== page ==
Gypsy Moth & Missouri

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In July 2021, the Entomological Society of America removed the common name gypsy moth from this species and announced plans to create a new common name that is “respectful, inclusive, and descriptive of the insect,” possibly by the end of 2021. MDC will update this species’ common name at that time.

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History

The European gypsy moth (Lymantria dispar) is one of the most destructive forest pests in the US. It was introduced near Boston, Massachusetts in 1869. Early attempts to eradicate this invader failed, and it has slowly spread over much of the northeastern US. The gypsy moth now ranges from Maine to Wisconsin, through northern Illinois, and into Ohio and Virginia.

Why is the gypsy moth a problem?

Nationwide, gypsy moth caterpillars defoliate over a million acres of forest per year and cost citizens an estimated $868 million in damages annually. Because gypsy moths are nonnative, they have few natural enemies in North America. Populations can reach outbreak levels in some years, severely damaging the forest and creating a nasty nuisance for humans.

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Gypsy moth traps
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While Missouri has no current infestations, small gypsy moth populations were found in both Dent and Taney counties in the 1990s. These populations were eradicated, delaying the spread of the gypsy moth in our state.

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Risk In Missouri
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Missouri’s forests are highly susceptible to this pest. Thirteen of the top 20 preferred host species (mostly oaks) are common here. When combined with drought and other tree stressors, defoliation by gypsy moth could kill thousands of trees in Missouri.

Ultimately, our oak-dominated forests could change to forests with fewer oaks. Wildlife that depend on acorns, like deer, turkey, and black bear, could undergo high population losses. From an economic perspective, a decrease in oaks would mean Missouri’s timber industry could lose thousands of jobs and the state would lose millions of dollars in tax revenue.

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Keeping the gypsy moth out of Missouri is the best way to protect our forests. Humans can easily transport this pest to new locations. Several life stages of the gypsy moth, including eggs, caterpillars, and pupae, can hitchhike on firewood, outdoor equipment, and vehicles.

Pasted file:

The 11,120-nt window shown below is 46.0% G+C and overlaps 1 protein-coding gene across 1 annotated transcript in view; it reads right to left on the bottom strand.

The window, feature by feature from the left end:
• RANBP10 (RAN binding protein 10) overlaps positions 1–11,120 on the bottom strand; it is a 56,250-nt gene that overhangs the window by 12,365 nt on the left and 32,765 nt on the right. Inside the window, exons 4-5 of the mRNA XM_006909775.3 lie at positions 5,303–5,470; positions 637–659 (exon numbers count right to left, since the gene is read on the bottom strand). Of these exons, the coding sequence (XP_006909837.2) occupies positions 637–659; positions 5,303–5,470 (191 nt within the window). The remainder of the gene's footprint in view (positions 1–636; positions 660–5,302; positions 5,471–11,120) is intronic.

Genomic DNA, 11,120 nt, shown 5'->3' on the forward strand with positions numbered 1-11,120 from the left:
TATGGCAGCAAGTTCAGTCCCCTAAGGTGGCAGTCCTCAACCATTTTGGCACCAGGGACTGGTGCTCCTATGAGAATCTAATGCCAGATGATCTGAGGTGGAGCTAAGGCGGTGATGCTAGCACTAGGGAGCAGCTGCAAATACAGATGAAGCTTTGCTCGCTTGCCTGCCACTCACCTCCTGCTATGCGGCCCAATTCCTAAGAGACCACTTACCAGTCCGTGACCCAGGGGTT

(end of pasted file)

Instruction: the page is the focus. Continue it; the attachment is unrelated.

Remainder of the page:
If you travel to gypsy moth-infested areas of the US, inspect your vehicle and outdoor equipment to make sure no stowaways are on board before returning to Missouri. People moving to Missouri from states in the gypsy moth quarantine zone are required by federal law to inspect all outdoor items and remove any gypsy moth life stages.

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Each summer, MDC partners with with the Missouri Department of Agriculture, the US Department of Agriculture, the Missouri National Guard, and the US Army to place several thousand gypsy moth traps across the state.

Traps are bright orange, triangular cardboard boxes and are typically placed on oak trees along roads. A pheromone lure inside the traps attracts male gypsy moths. These moths are then captured by a sticky material painted on the inner walls of traps. When a moth is captured, dozens of traps are placed in the that area the following year to determine if a reproducing population of gypsy moths is present.

These traps help us protect Missouri’s forests from this invasive insect, so please don’t disturb them! If a trap in your area is seen on the ground, please call the phone number on the trap and report its location.

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Watch for unusual insect activity in your area, especially heavy leaf-feeding on oaks. If you notice caterpillars with pairs of red dots and blue dots on their backs, contact your local MDC office or send an email to Forest.Health@mdc.mo.gov. If possible, collect specimens or take pictures of the caterpillars.